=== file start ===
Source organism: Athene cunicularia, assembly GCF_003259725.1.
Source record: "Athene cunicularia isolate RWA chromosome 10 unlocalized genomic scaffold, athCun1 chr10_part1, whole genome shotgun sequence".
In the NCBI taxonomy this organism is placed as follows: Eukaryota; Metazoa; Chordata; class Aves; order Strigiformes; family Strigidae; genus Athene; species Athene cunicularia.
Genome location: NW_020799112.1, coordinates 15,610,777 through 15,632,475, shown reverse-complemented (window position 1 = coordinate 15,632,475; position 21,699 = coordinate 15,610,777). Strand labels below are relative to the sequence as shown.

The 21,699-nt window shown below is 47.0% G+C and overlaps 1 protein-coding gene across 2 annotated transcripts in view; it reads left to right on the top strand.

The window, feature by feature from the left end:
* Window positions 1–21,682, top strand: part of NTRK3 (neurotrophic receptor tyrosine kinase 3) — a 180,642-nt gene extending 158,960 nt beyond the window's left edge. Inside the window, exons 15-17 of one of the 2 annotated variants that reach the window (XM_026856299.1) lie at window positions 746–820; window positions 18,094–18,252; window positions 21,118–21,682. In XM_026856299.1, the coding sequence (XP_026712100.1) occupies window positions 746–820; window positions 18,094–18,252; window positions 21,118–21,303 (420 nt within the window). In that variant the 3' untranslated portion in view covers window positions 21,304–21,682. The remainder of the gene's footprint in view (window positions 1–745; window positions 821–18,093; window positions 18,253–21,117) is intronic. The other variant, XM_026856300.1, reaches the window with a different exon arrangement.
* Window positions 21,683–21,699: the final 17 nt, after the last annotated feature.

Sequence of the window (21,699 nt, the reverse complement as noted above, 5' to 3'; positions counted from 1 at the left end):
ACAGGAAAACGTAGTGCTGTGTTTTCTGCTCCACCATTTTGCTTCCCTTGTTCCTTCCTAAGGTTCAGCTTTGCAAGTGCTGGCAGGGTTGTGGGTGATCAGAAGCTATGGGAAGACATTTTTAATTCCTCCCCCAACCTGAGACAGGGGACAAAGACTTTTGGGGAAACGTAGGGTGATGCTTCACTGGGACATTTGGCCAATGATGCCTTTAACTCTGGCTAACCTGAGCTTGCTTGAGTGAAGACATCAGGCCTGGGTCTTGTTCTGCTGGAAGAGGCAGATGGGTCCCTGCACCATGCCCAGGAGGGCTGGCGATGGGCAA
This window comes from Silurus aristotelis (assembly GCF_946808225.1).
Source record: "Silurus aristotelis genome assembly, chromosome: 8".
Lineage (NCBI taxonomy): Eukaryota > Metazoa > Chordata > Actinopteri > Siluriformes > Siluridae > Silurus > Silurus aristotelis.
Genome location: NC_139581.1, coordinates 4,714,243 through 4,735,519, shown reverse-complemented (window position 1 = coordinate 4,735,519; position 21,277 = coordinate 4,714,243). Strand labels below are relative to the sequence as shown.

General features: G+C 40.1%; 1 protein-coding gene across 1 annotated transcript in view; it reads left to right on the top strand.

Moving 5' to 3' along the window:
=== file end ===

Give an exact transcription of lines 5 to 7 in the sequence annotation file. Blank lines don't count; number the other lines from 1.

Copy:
The 21,699-nt window shown below is 47.0% G+C and overlaps 1 protein-coding gene across 2 annotated transcripts in view; it reads left to right on the top strand.

The window, feature by feature from the left end:
* Window positions 1–21,682, top strand: part of NTRK3 (neurotrophic receptor tyrosine kinase 3) — a 180,642-nt gene extending 158,960 nt beyond the window's left edge. Inside the window, exons 15-17 of one of the 2 annotated variants that reach the window (XM_026856299.1) lie at window positions 746–820; window positions 18,094–18,252; window positions 21,118–21,682. In XM_026856299.1, the coding sequence (XP_026712100.1) occupies window positions 746–820; window positions 18,094–18,252; window positions 21,118–21,303 (420 nt within the window). In that variant the 3' untranslated portion in view covers window positions 21,304–21,682. The remainder of the gene's footprint in view (window positions 1–745; window positions 821–18,093; window positions 18,253–21,117) is intronic. The other variant, XM_026856300.1, reaches the window with a different exon arrangement.